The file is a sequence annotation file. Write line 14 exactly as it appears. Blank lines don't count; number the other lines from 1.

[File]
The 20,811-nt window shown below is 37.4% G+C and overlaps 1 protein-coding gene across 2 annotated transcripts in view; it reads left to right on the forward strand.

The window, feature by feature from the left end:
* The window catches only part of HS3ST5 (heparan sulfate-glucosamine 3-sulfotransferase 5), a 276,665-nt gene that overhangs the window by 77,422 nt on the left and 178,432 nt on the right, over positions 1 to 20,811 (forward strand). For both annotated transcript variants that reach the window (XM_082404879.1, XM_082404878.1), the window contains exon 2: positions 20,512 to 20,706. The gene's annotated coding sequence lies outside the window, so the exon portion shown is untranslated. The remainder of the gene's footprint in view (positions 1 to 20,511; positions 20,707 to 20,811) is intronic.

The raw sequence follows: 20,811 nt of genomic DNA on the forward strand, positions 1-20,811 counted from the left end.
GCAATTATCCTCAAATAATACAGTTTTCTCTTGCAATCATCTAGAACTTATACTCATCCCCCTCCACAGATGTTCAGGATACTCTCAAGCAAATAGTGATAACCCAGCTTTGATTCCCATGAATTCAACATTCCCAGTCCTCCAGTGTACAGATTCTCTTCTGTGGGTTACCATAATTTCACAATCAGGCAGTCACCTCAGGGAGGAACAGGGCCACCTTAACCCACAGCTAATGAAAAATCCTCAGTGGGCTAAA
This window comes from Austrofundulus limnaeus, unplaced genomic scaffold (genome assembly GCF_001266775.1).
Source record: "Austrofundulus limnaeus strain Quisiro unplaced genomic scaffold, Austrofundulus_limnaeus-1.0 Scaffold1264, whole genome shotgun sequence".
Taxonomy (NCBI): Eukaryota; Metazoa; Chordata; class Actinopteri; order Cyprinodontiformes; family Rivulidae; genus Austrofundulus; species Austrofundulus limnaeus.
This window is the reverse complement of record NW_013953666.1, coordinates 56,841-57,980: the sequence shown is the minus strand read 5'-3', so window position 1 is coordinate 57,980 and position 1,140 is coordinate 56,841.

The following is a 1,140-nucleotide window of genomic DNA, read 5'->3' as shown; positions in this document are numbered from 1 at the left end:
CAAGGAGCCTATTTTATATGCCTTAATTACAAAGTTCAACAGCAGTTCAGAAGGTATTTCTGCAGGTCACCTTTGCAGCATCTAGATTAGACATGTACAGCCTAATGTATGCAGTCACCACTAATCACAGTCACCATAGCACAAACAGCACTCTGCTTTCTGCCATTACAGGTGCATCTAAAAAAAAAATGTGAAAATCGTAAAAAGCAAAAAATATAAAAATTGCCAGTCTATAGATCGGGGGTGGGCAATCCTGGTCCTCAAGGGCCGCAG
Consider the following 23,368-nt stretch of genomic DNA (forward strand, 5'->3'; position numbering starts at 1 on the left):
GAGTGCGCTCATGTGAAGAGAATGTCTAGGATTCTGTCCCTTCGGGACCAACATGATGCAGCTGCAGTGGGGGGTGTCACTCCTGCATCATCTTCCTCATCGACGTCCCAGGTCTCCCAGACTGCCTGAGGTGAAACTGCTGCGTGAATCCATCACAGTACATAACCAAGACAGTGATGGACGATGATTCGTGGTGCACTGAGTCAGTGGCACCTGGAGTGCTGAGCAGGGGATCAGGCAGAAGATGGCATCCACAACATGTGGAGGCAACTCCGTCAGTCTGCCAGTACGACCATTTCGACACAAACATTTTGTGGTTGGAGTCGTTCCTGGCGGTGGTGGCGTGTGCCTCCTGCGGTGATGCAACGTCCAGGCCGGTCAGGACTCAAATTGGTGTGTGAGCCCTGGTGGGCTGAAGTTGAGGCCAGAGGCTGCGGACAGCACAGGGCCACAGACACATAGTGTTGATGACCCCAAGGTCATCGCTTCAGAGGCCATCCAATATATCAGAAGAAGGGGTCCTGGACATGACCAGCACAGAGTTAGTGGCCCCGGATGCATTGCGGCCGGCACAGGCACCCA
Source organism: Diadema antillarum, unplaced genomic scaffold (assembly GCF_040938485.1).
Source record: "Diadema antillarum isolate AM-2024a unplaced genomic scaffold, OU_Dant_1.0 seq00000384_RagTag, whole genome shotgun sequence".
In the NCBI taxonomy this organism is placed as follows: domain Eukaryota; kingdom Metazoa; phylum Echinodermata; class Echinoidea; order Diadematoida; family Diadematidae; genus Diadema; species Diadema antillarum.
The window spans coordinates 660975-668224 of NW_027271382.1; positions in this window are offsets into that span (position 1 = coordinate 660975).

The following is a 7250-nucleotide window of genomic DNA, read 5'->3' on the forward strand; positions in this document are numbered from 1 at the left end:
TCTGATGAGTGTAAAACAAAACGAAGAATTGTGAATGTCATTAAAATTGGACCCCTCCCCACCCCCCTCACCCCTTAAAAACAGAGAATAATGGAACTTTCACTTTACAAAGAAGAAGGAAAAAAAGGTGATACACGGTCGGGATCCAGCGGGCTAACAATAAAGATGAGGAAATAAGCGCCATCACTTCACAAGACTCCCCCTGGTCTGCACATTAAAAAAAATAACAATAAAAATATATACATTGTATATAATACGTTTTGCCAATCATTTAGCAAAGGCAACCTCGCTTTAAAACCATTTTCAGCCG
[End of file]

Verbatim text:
Source organism: Diadema antillarum, unplaced genomic scaffold (assembly GCF_040938485.1).